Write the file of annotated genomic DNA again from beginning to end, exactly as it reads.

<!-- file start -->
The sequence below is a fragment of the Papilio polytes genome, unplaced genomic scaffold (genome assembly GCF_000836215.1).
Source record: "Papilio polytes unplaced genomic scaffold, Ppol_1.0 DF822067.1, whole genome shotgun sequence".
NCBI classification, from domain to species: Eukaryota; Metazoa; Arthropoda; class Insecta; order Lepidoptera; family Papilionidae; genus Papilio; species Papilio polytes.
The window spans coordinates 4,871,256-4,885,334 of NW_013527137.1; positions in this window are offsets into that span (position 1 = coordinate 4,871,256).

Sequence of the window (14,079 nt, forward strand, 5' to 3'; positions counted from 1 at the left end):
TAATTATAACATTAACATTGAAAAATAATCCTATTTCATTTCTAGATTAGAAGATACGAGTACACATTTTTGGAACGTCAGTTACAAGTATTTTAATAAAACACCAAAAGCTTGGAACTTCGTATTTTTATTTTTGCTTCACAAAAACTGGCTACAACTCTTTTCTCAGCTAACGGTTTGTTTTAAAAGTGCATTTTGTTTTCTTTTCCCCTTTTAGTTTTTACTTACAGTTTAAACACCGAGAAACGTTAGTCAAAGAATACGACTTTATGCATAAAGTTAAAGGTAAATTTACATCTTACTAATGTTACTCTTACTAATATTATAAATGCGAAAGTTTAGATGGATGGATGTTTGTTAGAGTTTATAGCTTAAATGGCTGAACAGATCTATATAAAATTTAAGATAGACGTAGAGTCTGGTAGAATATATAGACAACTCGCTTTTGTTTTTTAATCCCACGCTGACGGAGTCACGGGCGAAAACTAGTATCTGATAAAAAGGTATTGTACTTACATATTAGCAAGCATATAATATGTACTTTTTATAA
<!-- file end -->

The sequence below is a fragment of the Papilio polytes genome, unplaced genomic scaffold (genome assembly GCF_000836215.1).
Source record: "Papilio polytes unplaced genomic scaffold, Ppol_1.0 DF822067.1, whole genome shotgun sequence".
NCBI classification, from domain to species: Eukaryota; Metazoa; Arthropoda; class Insecta; order Lepidoptera; family Papilionidae; genus Papilio; species Papilio polytes.
The window spans coordinates 4,871,256-4,885,334 of NW_013527137.1; positions in this window are offsets into that span (position 1 = coordinate 4,871,256).

Sequence of the window (14,079 nt, forward strand, 5' to 3'; positions counted from 1 at the left end):
TAATTATAACATTAACATTGAAAAATAATCCTATTTCATTTCTAGATTAGAAGATACGAGTACACATTTTTGGAACGTCAGTTACAAGTATTTTAATAAAACACCAAAAGCTTGGAACTTCGTATTTTTATTTTTGCTTCACAAAAACTGGCTACAACTCTTTTCTCAGCTAACGGTTTGTTTTAAAAGTGCATTTTGTTTTCTTTTCCCCTTTTAGTTTTTACTTACAGTTTAAACACCGAGAAACGTTAGTCAAAGAATACGACTTTATGCATAAAGTTAAAGGTAAATTTACATCTTACTAATGTTACTCTTACTAATATTATAAATGCGAAAGTTTAGATGGATGGATGTTTGTTAGAGTTTATAGCTTAAATGGCTGAACAGATCTATATAAAATTTAAGATAGACGTAGAGTCTGGTAGAATATATAGACAACTCGCTTTTGTTTTTTAATCCCACGCTGACGGAGTCACGGGCGAAAACTAGTATCTGATAAAAAGGTATTGTACTTACATATTAGCAAGCATATAATATGTACTTTTTATAA